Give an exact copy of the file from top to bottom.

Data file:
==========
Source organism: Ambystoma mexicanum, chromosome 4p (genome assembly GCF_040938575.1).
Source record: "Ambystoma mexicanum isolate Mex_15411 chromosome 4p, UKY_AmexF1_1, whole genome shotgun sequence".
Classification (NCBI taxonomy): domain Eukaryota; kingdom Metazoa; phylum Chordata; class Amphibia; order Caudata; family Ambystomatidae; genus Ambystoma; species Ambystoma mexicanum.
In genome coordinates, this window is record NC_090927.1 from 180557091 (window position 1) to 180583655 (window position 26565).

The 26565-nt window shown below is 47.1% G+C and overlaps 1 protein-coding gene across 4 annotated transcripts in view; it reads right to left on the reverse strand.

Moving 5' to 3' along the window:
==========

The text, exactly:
Source organism: Ambystoma mexicanum, chromosome 4p (genome assembly GCF_040938575.1).
Source record: "Ambystoma mexicanum isolate Mex_15411 chromosome 4p, UKY_AmexF1_1, whole genome shotgun sequence".
Classification (NCBI taxonomy): domain Eukaryota; kingdom Metazoa; phylum Chordata; class Amphibia; order Caudata; family Ambystomatidae; genus Ambystoma; species Ambystoma mexicanum.
In genome coordinates, this window is record NC_090927.1 from 180557091 (window position 1) to 180583655 (window position 26565).

The 26565-nt window shown below is 47.1% G+C and overlaps 1 protein-coding gene across 4 annotated transcripts in view; it reads right to left on the reverse strand.

Moving 5' to 3' along the window: